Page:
- Styracosaurus: chases Charlie, Englehorn, and Helstrom into a cave and destroys their gun. Same model used in the original film. Drowned when the island sank (offscreen).
- Triceratops: seen in a deleted scene.
- Cave bear: chases Denham and Hilda before being driven off by Little Kong. Drowned when the island sank (offscreen).
- Nothosaurus: reptilian creature that attacks Denham, Hilda and Little Kong after they uncover the treasure, only to be killed by Little Kong. It seems to resemble a large Protorosaurus. The strangling was similar to the snake-like Elasmosaurus strangling from King Kong.
- Cetiosaurus: devours Helstrom when he attempts to escape in the lifeboat. The part of the Cetiosaurus snapping jaws was similar to the Brontosaurus snapping jaws from King Kong. The beast also reappeared during the storm.
The film received poor reviews. In the New York Times review of the film, they described it as a "low melodrama with a number of laughs" that were deemed to be satisfying, though they added that the vision of comedy by the producers would be open to discussion. Variety described it as "fair entertainment" Among modern critics, it holds a rotten rating of 36% on aggregate review site Rotten Tomatoes. It made a profit of $133,000.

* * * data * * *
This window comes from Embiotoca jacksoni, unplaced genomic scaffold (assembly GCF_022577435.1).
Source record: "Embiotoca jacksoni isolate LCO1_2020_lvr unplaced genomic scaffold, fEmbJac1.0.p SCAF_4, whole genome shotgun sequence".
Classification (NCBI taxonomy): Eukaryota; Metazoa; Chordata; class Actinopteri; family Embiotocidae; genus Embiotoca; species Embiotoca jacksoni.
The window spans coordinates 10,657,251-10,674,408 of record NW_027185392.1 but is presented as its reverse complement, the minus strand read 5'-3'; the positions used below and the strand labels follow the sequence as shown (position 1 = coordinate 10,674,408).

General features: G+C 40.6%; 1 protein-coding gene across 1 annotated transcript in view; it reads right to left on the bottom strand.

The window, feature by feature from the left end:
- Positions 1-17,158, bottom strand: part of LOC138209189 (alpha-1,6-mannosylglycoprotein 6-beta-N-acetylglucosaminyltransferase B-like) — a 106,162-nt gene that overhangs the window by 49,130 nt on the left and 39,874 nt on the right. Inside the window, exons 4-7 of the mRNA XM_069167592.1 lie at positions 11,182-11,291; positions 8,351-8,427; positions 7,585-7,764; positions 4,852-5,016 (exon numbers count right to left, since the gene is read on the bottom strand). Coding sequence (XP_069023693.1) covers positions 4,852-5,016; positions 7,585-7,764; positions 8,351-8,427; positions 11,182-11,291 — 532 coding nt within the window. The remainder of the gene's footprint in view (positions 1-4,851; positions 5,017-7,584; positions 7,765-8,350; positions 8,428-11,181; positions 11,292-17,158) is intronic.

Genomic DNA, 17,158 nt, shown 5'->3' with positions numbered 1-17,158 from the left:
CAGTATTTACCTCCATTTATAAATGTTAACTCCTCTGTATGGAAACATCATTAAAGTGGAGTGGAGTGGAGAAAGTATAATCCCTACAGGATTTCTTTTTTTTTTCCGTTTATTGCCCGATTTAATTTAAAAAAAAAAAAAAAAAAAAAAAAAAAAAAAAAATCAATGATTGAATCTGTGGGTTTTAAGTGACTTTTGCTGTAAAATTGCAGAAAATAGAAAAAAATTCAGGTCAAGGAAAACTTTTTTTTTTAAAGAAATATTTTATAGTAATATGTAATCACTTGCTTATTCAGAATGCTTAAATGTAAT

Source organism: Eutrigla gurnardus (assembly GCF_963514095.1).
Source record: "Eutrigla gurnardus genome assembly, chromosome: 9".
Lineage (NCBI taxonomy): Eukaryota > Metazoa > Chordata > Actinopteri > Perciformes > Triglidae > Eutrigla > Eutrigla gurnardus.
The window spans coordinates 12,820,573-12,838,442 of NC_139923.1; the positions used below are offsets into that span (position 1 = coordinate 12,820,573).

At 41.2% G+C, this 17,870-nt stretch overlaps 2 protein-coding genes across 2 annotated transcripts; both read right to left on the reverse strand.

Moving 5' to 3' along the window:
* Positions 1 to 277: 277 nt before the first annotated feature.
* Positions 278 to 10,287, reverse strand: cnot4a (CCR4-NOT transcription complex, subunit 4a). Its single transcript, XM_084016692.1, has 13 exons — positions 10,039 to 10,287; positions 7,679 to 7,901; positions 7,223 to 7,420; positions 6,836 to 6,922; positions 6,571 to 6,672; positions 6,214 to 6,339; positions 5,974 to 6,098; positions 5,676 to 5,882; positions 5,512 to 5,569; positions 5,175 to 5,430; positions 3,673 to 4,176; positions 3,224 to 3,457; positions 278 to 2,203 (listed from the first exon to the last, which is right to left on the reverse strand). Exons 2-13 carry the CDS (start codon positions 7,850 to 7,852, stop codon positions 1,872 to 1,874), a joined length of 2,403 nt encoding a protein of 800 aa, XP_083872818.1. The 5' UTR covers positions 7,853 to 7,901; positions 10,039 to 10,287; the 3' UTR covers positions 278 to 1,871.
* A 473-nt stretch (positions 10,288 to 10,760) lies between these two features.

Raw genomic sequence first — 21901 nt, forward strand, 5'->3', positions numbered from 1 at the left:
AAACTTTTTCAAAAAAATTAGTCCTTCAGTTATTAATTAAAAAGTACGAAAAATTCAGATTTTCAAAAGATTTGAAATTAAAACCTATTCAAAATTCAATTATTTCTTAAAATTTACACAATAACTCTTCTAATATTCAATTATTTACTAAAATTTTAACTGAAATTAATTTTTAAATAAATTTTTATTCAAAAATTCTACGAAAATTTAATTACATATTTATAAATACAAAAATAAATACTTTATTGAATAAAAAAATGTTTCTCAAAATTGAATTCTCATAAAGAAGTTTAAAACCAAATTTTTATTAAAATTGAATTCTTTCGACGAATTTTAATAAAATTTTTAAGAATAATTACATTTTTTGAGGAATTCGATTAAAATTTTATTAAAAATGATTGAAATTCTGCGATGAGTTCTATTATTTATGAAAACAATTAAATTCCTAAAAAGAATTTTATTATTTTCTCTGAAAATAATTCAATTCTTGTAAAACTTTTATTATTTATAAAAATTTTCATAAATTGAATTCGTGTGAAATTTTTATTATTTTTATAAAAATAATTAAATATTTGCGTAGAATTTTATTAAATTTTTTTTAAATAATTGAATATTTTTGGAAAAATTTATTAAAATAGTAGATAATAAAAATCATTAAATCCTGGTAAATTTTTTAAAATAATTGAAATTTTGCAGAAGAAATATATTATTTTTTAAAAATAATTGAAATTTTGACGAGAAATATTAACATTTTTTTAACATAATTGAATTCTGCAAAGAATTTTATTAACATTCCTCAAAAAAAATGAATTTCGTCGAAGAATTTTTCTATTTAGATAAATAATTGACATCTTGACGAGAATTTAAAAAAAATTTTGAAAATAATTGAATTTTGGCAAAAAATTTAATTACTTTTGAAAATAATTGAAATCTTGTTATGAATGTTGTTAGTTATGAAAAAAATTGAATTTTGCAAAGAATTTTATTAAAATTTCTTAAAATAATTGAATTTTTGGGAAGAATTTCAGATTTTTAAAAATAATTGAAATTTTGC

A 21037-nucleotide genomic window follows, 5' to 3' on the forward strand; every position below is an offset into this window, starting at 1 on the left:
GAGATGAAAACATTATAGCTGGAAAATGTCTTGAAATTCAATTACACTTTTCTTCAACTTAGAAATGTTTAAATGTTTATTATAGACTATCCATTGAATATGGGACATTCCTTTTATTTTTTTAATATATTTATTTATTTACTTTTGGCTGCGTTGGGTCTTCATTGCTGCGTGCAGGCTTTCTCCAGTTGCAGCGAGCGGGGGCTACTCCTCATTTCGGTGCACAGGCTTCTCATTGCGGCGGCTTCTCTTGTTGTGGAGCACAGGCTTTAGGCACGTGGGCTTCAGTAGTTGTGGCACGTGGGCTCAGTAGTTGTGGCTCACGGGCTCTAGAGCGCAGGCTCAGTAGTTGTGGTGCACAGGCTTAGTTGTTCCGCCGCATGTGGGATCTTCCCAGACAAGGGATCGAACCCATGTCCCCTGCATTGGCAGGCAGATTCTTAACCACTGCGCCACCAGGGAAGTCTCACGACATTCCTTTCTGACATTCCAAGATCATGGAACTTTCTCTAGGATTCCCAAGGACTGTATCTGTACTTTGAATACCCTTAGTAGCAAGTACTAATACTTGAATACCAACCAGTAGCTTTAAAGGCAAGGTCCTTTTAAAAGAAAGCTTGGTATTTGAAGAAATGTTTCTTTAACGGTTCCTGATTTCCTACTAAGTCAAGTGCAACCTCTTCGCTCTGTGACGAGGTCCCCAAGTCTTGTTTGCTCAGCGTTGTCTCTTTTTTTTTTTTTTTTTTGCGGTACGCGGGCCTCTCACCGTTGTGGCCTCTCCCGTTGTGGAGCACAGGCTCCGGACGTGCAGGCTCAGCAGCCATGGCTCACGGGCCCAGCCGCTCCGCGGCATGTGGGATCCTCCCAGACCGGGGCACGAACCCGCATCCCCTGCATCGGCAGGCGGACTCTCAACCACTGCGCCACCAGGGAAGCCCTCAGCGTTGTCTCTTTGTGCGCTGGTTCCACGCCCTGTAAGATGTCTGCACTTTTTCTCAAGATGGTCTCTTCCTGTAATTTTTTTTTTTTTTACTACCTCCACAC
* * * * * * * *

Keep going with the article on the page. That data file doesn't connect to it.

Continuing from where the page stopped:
The Son of Kong was released on VHS by Nostalgia Merchant in the 1980s and again in 1991 by Turner Home Entertainment.
In 2005 it received a DVD release and was available both by itself and as part of a collector's set alongside King Kong (1933) and Mighty Joe Young (1949), with commentary by Ray Harryhausen. In the UK and in Italy it was released on DVD in 2010.
In 2014 it was featured on Warner Archive Instant, a streaming service dedicated to the classic films and animation properties owned by Time Warner, Inc.
Warner Bros released a Blu-ray version in October 27, 2015.